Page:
PRETORIA, April 16 — President Jacob Zuma has expressed outrage at the upsurge of xenophobic attacks in South Africa where five people have been killed in attacks in Durban and surrounding townships and the violence has since spread to two other cities — the provincial capital, Pietermaritzburg, and Howick.
Meanwhile, foreign shop owners in the central business district of Johannesburg in Gauteng province closed their doors on Wednesday after receiving warning calls.
President Jacob Zuma Wednesday condemned the on-going xenophobic attacks and called for calm. He told the South African Broadcasting Corporation (SABC) that whatever issues people might have with foreigners, using violence was unacceptable.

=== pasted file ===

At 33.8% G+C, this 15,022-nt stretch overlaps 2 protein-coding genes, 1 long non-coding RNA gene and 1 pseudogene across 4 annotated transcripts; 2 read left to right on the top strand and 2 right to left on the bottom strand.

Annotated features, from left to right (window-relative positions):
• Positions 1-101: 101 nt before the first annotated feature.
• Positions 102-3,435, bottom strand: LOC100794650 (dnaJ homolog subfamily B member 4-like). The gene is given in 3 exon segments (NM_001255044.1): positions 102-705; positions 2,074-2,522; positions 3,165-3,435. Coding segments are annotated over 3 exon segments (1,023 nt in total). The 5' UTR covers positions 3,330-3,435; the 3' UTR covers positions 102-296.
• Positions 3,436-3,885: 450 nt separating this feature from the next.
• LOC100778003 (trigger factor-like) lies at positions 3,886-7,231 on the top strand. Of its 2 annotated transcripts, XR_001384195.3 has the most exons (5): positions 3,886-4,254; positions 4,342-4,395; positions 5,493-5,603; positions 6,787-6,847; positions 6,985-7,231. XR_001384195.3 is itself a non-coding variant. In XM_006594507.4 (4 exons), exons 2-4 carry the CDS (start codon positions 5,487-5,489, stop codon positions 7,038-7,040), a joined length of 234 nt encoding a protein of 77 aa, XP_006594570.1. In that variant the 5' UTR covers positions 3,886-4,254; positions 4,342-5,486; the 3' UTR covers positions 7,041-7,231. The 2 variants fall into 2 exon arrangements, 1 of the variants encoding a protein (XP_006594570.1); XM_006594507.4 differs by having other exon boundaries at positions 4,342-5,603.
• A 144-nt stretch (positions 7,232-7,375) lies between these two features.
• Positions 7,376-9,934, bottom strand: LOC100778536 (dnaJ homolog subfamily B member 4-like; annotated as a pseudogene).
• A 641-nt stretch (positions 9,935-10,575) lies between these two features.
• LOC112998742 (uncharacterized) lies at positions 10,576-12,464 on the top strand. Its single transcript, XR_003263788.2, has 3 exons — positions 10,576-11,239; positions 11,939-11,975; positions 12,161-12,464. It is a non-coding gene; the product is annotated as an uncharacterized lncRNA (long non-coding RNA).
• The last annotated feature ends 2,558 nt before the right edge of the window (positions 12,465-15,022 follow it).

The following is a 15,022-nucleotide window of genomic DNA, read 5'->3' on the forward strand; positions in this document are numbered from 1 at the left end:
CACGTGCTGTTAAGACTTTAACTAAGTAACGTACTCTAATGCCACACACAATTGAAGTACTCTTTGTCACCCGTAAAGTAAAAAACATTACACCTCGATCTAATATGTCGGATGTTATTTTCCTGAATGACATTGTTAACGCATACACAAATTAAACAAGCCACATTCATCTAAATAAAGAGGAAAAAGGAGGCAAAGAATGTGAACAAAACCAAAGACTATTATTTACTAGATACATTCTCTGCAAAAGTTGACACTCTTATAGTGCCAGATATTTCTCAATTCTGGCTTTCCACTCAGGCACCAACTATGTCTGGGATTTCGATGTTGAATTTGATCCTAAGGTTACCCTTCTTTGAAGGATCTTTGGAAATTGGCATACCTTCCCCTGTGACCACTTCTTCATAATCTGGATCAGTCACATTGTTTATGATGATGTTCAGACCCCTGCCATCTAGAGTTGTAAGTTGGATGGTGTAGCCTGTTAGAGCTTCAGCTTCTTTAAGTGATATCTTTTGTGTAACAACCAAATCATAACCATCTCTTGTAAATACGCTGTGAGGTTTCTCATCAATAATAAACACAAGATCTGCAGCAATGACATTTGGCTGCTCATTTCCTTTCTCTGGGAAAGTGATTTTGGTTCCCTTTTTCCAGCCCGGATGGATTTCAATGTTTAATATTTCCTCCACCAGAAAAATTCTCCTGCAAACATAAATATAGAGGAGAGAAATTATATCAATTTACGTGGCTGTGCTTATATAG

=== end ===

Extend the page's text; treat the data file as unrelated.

The president said: “What is happening in the our country is not acceptable. We condemn this that people are attacked and killed. We cannot accept that when there are challenges we then use violence, particularly to our brothers and sisters from the continent.”
He called for cool heads, saying the government was doing all it could to bring the situation back to normal.
“We’ve said it before that when we were in trouble they helped us to fir (for) our own liberation. They didn’t chase us away. And therefore, it is important to bare that in mind.”
“I’d like to convey my condolences to the victims and those who lost their loved ones. We cannot continue killing one another. We’ve seen the anger and accept that people are frustrated. We are calling for calm to solve these problems.
The president said the government was addressing the root causes of the attacks. He has assigned the Ministers of Home Affairs, Police and State Security to help quell xenophobic attacks.